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ERIC Number: ED543361
Record Type: Non-Journal
Publication Date: 2006-Jul
Pages: 50
Abstractor: ERIC
Reference Count: 47
ISBN: N/A
ISSN: N/A
College Access, Financial Aid, and College Success for Undergraduates from Foster Care
Davis, Ryan J.
National Association of Student Financial Aid Administrators (NJ1)
In any given year, there are approximately 800,000 youth in the foster care system. These are young children and adolescents whose parents are deceased or who have been subjected to some form of neglect or abuse. They are considered "wards/dependents of the court" and placed in the foster care system, making them the legal custody of the state. About 300,000 of these youth are between the ages of 18 and 24, the traditional college-going years. What are the postsecondary education experiences of youth from foster care? Are they able to receive adequate amounts of financial aid and other services they need to succeed in higher education? This report examines the effects of placement in foster care on college access, financial aid, and college success for undergraduate students. Most traditional-age college attendees are able to receive guidance and support from their parents or legal guardians. Foster children do not have these advantages. Research on youth in foster care indicates that many of them face several problems that delay their ability to live independently once they become young adults--such as purchasing groceries and maintaining a bank account. Furthermore, many children in foster care experience physical and mental health issues, several changes in elementary and secondary schools, homelessness, substance abuse, poverty, and a number of other troubling issues that impedes their ability to gain access to higher education. As a result, studies reveal that only 10 percent of all traditionally college-aged youth from foster care enroll in some form of postsecondary education, even though nearly 70 percent have aspirations to do so. Prior research has estimated that approximately 100,000 college-aged foster care alumni are missing out on higher education opportunities. This report provides a comprehensive list of recommendations for government and institutional leaders to improve the rates at which foster care alumni access and succeed in higher education. These recommendations are a first step toward reversing the negative trends and barriers foster care alumni face when they attempt to access and succeed in higher education. (Contains 3 tables, 5 figures, and 3 footnotes.)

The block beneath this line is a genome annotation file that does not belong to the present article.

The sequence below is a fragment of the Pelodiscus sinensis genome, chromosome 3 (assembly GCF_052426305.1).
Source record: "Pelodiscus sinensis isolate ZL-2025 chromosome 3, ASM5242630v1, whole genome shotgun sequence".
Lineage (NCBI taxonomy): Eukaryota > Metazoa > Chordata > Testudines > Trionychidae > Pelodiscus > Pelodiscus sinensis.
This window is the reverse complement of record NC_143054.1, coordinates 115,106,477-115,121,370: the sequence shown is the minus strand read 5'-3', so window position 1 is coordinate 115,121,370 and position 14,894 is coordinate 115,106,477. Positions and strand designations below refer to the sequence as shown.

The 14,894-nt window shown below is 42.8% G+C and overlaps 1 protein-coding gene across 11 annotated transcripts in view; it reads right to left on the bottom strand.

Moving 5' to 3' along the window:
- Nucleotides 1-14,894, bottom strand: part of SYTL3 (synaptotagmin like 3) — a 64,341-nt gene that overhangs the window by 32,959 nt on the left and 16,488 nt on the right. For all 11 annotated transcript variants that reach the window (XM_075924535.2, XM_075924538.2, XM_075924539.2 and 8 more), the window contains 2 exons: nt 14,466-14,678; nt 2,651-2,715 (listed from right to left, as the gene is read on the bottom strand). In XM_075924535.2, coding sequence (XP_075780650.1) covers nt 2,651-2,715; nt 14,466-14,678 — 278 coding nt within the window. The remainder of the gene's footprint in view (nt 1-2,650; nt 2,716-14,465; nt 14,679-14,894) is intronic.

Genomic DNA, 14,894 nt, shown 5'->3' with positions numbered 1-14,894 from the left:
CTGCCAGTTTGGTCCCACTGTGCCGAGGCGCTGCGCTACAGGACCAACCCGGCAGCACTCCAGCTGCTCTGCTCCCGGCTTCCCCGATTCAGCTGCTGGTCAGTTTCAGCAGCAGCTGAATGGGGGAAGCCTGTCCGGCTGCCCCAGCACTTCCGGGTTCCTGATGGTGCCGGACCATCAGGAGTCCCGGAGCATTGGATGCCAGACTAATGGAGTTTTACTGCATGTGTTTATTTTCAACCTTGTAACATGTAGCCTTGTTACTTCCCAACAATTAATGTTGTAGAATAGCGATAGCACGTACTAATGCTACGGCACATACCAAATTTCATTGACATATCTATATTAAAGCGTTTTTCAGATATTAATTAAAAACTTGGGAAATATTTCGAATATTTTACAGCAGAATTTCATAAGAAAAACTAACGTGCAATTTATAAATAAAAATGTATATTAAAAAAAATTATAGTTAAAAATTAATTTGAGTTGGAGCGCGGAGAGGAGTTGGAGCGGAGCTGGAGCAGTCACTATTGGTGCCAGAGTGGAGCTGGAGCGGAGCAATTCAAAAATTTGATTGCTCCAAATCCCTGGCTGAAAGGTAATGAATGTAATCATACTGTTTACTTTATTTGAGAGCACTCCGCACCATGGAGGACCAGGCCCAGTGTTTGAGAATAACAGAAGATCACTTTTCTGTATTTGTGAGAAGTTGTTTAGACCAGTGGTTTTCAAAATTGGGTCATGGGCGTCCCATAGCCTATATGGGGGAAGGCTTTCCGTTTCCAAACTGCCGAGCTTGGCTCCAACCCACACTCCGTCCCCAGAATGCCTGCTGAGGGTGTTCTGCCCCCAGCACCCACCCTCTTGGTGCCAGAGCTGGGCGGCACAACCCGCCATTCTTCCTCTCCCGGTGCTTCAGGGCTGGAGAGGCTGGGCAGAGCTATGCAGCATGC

National Association of Student Financial Aid Administrators. 1101 Connecticut Avenue NW Suite 1100, Washington, DC 20036. Tel: 202-785-0453; Fax: 202-785-1487; e-mail: membership@NASFAA.org; Web site: http://www.nasfaa.org
Publication Type: Reports - Evaluative
Education Level: Higher Education; Postsecondary Education; Two Year Colleges
Audience: Policymakers
Language: English
Sponsor: N/A
Authoring Institution: National Association of Student Financial Aid Administrators (NASFAA)